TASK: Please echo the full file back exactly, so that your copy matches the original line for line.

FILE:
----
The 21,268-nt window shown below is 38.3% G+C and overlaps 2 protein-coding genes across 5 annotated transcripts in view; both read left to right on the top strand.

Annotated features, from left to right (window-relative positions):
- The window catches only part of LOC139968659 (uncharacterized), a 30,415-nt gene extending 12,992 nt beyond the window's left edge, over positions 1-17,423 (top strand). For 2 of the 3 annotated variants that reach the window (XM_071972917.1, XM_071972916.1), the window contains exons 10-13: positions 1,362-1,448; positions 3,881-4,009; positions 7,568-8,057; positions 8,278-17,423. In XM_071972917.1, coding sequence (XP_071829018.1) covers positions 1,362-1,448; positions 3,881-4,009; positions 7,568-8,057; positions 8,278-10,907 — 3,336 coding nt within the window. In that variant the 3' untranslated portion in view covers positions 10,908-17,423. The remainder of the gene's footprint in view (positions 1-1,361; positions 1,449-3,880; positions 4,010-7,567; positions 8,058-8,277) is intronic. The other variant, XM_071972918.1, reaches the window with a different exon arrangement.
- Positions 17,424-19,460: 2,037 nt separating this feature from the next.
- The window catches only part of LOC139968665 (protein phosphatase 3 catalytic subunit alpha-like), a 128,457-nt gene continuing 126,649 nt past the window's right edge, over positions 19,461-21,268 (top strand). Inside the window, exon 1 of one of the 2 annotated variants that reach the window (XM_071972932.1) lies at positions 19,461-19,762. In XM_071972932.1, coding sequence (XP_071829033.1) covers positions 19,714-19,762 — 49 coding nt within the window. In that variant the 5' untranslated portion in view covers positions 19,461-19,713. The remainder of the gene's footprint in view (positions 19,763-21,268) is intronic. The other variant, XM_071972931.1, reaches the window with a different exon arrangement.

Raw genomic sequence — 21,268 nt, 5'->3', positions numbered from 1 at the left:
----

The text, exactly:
The 21,268-nt window shown below is 38.3% G+C and overlaps 2 protein-coding genes across 5 annotated transcripts in view; both read left to right on the top strand.

Annotated features, from left to right (window-relative positions):
- The window catches only part of LOC139968659 (uncharacterized), a 30,415-nt gene extending 12,992 nt beyond the window's left edge, over positions 1-17,423 (top strand). For 2 of the 3 annotated variants that reach the window (XM_071972917.1, XM_071972916.1), the window contains exons 10-13: positions 1,362-1,448; positions 3,881-4,009; positions 7,568-8,057; positions 8,278-17,423. In XM_071972917.1, coding sequence (XP_071829018.1) covers positions 1,362-1,448; positions 3,881-4,009; positions 7,568-8,057; positions 8,278-10,907 — 3,336 coding nt within the window. In that variant the 3' untranslated portion in view covers positions 10,908-17,423. The remainder of the gene's footprint in view (positions 1-1,361; positions 1,449-3,880; positions 4,010-7,567; positions 8,058-8,277) is intronic. The other variant, XM_071972918.1, reaches the window with a different exon arrangement.
- Positions 17,424-19,460: 2,037 nt separating this feature from the next.
- The window catches only part of LOC139968665 (protein phosphatase 3 catalytic subunit alpha-like), a 128,457-nt gene continuing 126,649 nt past the window's right edge, over positions 19,461-21,268 (top strand). Inside the window, exon 1 of one of the 2 annotated variants that reach the window (XM_071972932.1) lies at positions 19,461-19,762. In XM_071972932.1, coding sequence (XP_071829033.1) covers positions 19,714-19,762 — 49 coding nt within the window. In that variant the 5' untranslated portion in view covers positions 19,461-19,713. The remainder of the gene's footprint in view (positions 19,763-21,268) is intronic. The other variant, XM_071972931.1, reaches the window with a different exon arrangement.

Raw genomic sequence — 21,268 nt, 5'->3', positions numbered from 1 at the left: